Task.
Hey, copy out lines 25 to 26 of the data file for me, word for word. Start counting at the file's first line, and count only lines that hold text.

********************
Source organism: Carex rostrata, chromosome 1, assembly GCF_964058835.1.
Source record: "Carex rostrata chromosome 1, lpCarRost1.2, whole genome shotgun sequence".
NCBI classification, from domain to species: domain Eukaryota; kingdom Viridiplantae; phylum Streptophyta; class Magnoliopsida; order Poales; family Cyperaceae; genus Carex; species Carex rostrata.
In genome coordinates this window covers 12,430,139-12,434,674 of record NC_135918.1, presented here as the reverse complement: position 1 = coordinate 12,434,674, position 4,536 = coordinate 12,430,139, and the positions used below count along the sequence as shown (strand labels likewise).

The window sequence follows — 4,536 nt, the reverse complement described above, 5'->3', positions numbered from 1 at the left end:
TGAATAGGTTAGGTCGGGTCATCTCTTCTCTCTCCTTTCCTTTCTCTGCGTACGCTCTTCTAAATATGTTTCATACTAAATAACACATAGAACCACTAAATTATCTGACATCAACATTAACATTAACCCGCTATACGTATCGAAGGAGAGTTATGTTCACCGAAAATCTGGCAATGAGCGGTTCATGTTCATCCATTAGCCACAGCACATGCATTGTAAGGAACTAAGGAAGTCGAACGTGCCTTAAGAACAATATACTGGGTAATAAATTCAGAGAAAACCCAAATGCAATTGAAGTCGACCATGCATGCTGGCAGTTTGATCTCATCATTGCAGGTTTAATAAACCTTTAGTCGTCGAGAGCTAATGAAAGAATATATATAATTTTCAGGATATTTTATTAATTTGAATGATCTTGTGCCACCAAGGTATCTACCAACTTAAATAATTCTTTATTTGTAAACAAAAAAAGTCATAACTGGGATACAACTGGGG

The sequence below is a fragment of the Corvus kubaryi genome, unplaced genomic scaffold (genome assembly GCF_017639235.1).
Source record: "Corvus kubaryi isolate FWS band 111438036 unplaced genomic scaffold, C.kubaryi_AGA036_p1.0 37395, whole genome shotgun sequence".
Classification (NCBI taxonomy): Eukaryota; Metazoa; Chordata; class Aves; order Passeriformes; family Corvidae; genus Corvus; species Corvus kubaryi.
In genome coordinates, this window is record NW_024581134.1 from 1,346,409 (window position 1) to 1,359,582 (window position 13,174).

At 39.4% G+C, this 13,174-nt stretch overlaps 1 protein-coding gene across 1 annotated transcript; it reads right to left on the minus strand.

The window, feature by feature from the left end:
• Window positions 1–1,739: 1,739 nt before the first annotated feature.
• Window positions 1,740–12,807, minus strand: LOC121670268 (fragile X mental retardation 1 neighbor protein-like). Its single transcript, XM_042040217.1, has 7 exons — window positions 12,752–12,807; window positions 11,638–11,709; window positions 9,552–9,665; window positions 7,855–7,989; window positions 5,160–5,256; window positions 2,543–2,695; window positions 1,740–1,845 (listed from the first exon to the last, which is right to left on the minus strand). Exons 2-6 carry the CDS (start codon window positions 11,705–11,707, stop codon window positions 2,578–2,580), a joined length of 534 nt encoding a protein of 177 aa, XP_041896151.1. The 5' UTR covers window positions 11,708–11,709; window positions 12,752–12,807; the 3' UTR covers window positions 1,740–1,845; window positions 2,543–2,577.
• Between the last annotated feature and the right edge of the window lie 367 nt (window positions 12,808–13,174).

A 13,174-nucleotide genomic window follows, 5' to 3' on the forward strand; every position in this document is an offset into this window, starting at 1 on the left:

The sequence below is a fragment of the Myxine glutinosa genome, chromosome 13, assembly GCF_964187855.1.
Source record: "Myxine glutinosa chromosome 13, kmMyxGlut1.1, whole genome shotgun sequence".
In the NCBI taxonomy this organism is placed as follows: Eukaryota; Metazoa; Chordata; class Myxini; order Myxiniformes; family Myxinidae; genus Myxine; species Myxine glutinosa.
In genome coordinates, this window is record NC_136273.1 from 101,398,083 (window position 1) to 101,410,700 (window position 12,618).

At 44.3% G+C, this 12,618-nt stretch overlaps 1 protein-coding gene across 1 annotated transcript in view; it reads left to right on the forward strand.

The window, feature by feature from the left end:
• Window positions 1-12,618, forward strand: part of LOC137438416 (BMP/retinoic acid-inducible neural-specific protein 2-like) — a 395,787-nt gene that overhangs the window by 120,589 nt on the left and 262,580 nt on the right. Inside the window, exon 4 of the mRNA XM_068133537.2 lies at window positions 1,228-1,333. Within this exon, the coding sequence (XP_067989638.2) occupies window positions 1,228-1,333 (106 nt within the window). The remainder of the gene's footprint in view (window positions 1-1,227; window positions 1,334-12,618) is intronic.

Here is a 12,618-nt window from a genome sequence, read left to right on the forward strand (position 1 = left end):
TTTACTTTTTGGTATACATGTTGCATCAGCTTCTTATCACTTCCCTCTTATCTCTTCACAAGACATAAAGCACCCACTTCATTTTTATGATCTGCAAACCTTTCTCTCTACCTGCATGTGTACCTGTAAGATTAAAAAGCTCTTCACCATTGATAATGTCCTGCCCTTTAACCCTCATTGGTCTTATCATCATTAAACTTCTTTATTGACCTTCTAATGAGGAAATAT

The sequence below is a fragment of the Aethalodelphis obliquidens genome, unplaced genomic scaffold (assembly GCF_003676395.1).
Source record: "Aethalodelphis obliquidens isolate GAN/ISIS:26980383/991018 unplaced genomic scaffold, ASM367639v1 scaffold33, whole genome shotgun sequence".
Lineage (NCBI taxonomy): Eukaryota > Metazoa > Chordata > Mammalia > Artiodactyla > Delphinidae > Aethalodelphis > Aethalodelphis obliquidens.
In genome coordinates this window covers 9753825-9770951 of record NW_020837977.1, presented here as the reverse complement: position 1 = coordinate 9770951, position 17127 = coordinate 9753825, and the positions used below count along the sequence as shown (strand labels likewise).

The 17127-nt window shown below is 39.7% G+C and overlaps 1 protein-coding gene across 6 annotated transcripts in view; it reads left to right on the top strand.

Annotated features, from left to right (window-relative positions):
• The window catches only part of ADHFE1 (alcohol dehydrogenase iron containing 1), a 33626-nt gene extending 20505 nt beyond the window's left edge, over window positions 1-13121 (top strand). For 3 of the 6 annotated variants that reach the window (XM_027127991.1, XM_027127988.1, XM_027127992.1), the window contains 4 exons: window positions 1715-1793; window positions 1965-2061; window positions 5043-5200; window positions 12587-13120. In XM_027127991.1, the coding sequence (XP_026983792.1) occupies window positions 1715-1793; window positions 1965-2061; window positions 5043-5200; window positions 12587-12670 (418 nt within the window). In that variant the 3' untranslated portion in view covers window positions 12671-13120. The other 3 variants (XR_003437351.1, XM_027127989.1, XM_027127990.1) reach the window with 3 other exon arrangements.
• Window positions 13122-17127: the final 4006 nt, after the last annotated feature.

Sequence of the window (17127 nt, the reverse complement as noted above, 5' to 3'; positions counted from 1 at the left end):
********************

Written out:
TTTACTTTTTGGTATACATGTTGCATCAGCTTCTTATCACTTCCCTCTTATCTCTTCACAAGACATAAAGCACCCACTTCATTTTTATGATCTGCAAACCTTTCTCTCTACCTGCATGTGTACCTGTAAGATTAAAAAGCTCTTCACCATTGATAATGTCCTGCCCTTTAACCCTCATTGGTCTTATCATCATTAAACTTCTTTATTGACCTTCTAATGAGGAAATAT

The sequence below is a fragment of the Aethalodelphis obliquidens genome, unplaced genomic scaffold (assembly GCF_003676395.1).